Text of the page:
Photos: Turnstile, Friday night at the Bottleneck

Photos: Turnstile, Friday night at the Bottleneck

Photos: Turnstile, Friday night at the Bottleneck

Turnstilewith Touche Amore, Culture Abuse, Razorbumps, and BibFriday, April 13, 2018The BottleneckFriday night, Baltimore hardcore band Turnstile came thro...


Vinyl Review: Various Artists — Closer To The Grave (15 Years Of Tor Johnson)

Vinyl Review: Various Artists — Closer To The Grave (15 Years Of Tor Johnson)

Five years ago, Tor Johnson Records celebrated their 10th anniversary with a 7-inch compilation, featuring songs from Saint Jude, Now Denial, Pretty Faces, and A Fine Boat, That Coffin. It came housed in a handmade, screen-printed jacket made from recycled LP sleeves, and included a download code for more than twice as many digital bonus tracks, featuring the likes of Weak Teeth and Jesuscentric. It was a cool reflection on how the label had evolved over its first decade.


Review of Ascend/Descend’s ‘Murdock Street’ at Modern Vinyl

Whereas every other d-beat record I’ve heard sounds like it was recorded inside a trash can, Ascend/Descend’s Murdock Street gains its power from the fact that this is hardcore recorded like high-end black metal: each aspect of the quartet stands out, shining brightly. The separation between everything on Murdock Street sounds streamlined, but by no means is that any kind of “not punk enough” slag on the Boston hardcore band. If anything, it makes everything that much more distinct.
Read the full review at Modern Vinyl. Published 8/24/16

G.L.O.S.S.’ “Trans Day of Revenge” recommended at Modern Vinyl

cover - gloss trans day
Over Labor Day weekend last year, I saw Olympia hardcore act G.L.O.S.S. play at a bar and grill in Kansas City. They played at the end of a five or six band bill, pushing the limits of when the show needed to be over. And at the time, all they had released was their five-song demo, but even with just those few songs, the place was packed. They pushed the guys to the back before the last song, and brought all the ladies to the front. G.L.O.S.S. doesn’t have patience for your hurt cis male feelings, guys – they’ve got bigger problems with which to deal.
Read all of the MV Recommends piece on G.L.O.S.S.' Trans Day of Revenge at Modern Vinyl. Published 8/1/16

Review of Moment’s “Thick & Unwieldy From All Our Layers” at Modern Vinyl

moment cover
Man, if I’d heard Moment when I was 19, I’d have been a fan for life. The manner in which Moment connects the disparate elements of East Coast punk rock from the late ‘90s and early ‘00s is amazing to say the least. It’s melodic, but rough-edged, and there’s this combination of catchy, hook-laden choruses with breakdowns which absolutely fascinate.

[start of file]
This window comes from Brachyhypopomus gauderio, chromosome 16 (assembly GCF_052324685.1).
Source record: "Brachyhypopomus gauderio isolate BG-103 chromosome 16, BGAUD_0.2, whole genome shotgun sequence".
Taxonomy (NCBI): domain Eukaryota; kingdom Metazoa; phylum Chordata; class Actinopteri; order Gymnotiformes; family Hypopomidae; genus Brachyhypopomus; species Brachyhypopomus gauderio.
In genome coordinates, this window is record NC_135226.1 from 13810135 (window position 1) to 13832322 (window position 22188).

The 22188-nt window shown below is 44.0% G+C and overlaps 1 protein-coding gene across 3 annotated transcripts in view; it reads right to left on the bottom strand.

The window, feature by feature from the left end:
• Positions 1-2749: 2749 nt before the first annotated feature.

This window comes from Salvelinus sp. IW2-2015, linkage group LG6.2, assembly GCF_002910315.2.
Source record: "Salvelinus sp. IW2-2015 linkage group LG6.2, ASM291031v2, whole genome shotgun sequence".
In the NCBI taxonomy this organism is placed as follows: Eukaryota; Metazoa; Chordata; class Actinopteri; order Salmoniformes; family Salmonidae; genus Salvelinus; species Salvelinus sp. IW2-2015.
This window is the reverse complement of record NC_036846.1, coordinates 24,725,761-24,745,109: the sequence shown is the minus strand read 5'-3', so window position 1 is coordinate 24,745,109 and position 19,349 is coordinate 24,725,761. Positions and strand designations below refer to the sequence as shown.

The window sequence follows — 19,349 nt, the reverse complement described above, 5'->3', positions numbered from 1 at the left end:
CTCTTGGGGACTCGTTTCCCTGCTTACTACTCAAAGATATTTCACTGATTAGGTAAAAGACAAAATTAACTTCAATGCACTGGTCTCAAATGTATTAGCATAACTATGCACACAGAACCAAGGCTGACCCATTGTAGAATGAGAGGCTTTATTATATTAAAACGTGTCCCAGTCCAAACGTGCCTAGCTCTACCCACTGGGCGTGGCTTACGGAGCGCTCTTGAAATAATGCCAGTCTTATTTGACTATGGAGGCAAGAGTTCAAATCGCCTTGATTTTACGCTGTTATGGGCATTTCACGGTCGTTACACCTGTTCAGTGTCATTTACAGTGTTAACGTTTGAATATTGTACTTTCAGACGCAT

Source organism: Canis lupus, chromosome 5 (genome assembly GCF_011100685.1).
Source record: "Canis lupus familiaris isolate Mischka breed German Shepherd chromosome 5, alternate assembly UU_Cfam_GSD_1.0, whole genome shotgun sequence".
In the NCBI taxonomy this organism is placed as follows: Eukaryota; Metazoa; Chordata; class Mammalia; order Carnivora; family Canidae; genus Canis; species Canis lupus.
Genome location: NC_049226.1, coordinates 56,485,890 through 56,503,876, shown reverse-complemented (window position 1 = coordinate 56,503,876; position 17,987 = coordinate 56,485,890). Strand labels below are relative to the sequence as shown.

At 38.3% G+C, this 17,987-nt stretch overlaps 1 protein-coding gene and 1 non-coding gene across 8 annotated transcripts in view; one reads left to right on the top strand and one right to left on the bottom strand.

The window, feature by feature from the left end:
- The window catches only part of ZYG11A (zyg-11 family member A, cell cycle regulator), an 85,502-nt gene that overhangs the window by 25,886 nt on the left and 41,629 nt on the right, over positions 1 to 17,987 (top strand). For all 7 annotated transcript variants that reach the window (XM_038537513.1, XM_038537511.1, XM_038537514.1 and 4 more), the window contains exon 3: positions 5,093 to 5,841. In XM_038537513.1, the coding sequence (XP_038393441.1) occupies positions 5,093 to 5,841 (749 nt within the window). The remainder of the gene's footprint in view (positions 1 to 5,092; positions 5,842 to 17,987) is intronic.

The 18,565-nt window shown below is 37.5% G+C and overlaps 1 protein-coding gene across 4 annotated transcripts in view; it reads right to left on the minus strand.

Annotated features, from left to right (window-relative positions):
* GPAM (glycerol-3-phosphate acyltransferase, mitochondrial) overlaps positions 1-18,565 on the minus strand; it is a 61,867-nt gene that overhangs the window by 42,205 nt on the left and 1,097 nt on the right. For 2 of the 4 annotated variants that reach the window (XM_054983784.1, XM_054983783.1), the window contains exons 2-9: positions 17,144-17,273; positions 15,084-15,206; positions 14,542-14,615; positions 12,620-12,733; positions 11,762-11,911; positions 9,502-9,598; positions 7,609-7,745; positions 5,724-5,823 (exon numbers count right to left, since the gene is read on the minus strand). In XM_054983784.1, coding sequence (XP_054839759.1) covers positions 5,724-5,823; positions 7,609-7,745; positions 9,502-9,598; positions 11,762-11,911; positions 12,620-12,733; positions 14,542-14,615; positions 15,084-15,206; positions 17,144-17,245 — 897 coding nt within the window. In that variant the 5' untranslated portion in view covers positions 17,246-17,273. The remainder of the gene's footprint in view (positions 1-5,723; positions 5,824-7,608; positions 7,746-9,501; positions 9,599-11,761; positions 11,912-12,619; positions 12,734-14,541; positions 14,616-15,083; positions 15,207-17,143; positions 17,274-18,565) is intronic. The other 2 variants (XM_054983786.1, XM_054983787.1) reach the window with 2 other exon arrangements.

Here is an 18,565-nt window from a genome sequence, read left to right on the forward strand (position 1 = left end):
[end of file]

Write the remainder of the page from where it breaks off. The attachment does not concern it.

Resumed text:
Read the entire review of Moment's Thick & Unwieldy From All Our Layers at Modern Vinyl. Published 6/5/16

Lunglust, “As Guilt Collects Dust” cassette

Cassette Insert- 2 Panel sepsLunglust's As Guilt Collects Dust cassette took a few listens to get a handle on. I couldn't quite wrap my brain around what the band was trying to accomplish. However, it finally clicked one morning that the five piece is really letting these songs breathe. It's not that they're wide-open, jammy bits of hardcore -- not at all. As a matter of fact, opening cut "Closed Casket" goes right into "Broken Idol" without much more than a slight dip in the music. No, what Lunglust has done here is create a hardcore single that isn't trying to play a mile-a-minute, with all the riffs crammed tightly into 45-60 second songs. Hardcore's the rare genre wherein a two minute song can be considered "stretching out," but such is the case. Every song on As Guilt Collects Dust let's the instruments speak without the vocals jammed right on top of them, so you can hear the interplay between Jeff Sykes' harsh rasp and the band's lurching, pounding rhythms. It's especially noticeable on the final track, "Revenge." As Sykes yells "REVENGE!", it's almost as if guitarists Eric Lee and Eric Kelling are answering him with riffs. It's incredibly powerful music. Props to Lunglust for playing music that manages to utilize hardcore's brevity and intensity, but is willing to branch out and let their songs have some space to grow. Any band that's willing to let their breakdowns have a melodic element to them is aces, in my book. [embed][/embed] Lunglust's As Guilt Collects Dust is available now on Bandcamp and as a limited-edition purple cassette Tor Johnson Records.

Weak Teeth, “So You’ve Ruined Your Life” LP